Storm Bear

Black History: The First Klan

Filed By Storm Bear | July 25, 2008 1:00 PM | comments

Filed in: Politics
Tags: black history, gay cartoons and comics, humorous blog post, ku klux klan, politics, webcomics


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From Wikipedia:

As W.E.B. DuBois noted, "It is always difficult to stop war, and doubly difficult to stop civil war... In the case of civil war, where the contending parties must rest face to face after peace, there can be no quick and perfect peace." As reported by Mississippi Governor Sharkey in 1866, disorder, lack of control and lawlessness were widespread; in some states armed bands of Confederate soldiers roamed at will. Southerners seemed to take out on blacks all their wrath at the Federal government. They casually attacked and killed blacks whose bodies were left on the roads.

The original Ku Klux Klan was created in the aftermath of the American Civil War by six educated, middle-class Confederate veterans on December 24, 1865. from Pulaski, Tennessee. They made up the name by combining the Greek "kyklos" with "clan" It was one among a number of secret, oath-bound organizations, including the Southern Cross in New Orleans (1865), and the Knights of the White Camellia.

In an 1867 meeting in Nashville, Tennessee, Klan members gathered to try to create a hierarchical organization with local chapters reporting eventually up to national headquarters. As most of them were veterans, they were used to such organization. Former Confederate Brigadier General George Gordon put the proposals together in what was called the "Prescript." The Prescript suggested elements of white supremacy belief. For instance, an applicant should be asked if he was in favor of "a white man's government", "the reenfranchisement and emancipation of the white men of the South, and the restitution of the Southern people to all their rights." Despite Gordon's work, local Klan units never accepted the Prescript and continued to operate autonomously. There were never hierarchical levels or state headquarters.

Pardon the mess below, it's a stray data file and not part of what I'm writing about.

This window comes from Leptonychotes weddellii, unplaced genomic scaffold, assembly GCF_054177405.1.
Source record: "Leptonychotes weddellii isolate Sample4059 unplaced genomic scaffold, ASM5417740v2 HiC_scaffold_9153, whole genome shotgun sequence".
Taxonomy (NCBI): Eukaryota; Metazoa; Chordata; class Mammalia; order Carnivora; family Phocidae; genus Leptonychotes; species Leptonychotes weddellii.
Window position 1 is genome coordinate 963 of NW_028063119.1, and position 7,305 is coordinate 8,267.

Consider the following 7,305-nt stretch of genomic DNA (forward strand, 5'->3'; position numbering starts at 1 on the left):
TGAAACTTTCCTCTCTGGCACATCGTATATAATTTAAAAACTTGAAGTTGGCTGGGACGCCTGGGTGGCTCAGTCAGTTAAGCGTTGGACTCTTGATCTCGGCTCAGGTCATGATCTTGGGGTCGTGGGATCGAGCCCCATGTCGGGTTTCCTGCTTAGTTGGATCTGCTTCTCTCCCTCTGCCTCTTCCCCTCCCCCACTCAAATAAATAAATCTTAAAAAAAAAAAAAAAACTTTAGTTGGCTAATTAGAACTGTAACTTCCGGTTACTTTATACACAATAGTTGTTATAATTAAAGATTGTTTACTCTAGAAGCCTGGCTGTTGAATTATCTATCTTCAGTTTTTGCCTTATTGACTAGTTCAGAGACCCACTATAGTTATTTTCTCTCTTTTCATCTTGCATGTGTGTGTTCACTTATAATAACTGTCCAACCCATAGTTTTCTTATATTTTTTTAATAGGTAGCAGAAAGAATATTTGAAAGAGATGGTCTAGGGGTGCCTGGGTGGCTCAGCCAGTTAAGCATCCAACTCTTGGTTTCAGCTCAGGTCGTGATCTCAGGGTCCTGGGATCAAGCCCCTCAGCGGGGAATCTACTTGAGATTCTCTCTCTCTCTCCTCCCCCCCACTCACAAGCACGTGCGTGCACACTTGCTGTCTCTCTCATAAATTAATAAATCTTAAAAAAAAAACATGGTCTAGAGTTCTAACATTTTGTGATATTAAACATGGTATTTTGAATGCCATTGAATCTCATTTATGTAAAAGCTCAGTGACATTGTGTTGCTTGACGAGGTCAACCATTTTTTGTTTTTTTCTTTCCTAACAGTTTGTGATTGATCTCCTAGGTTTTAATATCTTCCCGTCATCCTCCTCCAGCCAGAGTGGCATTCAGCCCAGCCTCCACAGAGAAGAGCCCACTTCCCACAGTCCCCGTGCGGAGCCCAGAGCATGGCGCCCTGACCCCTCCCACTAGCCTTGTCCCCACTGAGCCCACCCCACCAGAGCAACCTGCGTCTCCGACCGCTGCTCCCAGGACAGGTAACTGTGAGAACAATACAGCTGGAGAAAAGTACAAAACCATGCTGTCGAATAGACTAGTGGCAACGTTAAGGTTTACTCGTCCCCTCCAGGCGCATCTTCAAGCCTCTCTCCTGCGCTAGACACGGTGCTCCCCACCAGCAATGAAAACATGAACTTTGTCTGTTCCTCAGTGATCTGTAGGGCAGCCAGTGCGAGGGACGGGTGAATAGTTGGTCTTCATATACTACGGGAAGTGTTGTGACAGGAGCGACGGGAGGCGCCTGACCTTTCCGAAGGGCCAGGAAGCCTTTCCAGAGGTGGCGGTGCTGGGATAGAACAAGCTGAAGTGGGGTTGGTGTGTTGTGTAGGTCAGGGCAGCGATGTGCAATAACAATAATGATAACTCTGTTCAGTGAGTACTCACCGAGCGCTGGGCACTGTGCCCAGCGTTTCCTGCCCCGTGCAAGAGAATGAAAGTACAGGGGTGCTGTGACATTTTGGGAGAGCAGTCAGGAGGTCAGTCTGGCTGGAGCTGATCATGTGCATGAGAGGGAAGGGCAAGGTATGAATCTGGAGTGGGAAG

Gordon supposedly told former slave trader and Confederate General Nathan Bedford Forrest in Memphis, Tennessee, about the Klan. Forrest allegedly responded, "That's a good thing; that's a damn good thing. We can use that to keep the niggers in their place." A few weeks later, Forrest was selected as Imperial Wizard, the Klan's national leader, though he always denied leadership.

In effect, the Klan defended the interest of the planter class and Democratic Party by working to curb the education, economic advancement, voting rights, and right to keep and bear arms of blacks. The Ku Klux Klan soon spread into nearly every southern state, launching a "reign of terror" against Republican leaders both black and white. Those political leaders assassinated during the campaign included Arkansas Congressman James M. Hinds, three members of the South Carolina legislature, and several men who served in constitutional conventions."

In an 1868 newspaper interview, Forrest stated the Klan's primary opposition was to the Loyal Leagues, Republican state governments, people like Tennessee governor Brownlow and other carpetbaggers and scalawags. He claimed that many southerners believed blacks were voting for the Republican Party because they were being hoodwinked by the Loyal Leagues. One Alabama newspaper editor declared "The League is nothing more than a nigger Ku Klux Klan." At the local level, however, old feuds and grudges were the cause of numerous attacks, and Klan members worked for their own dominance in the disrupted postwar society.

As historian Elaine Frantz Parsons discovered: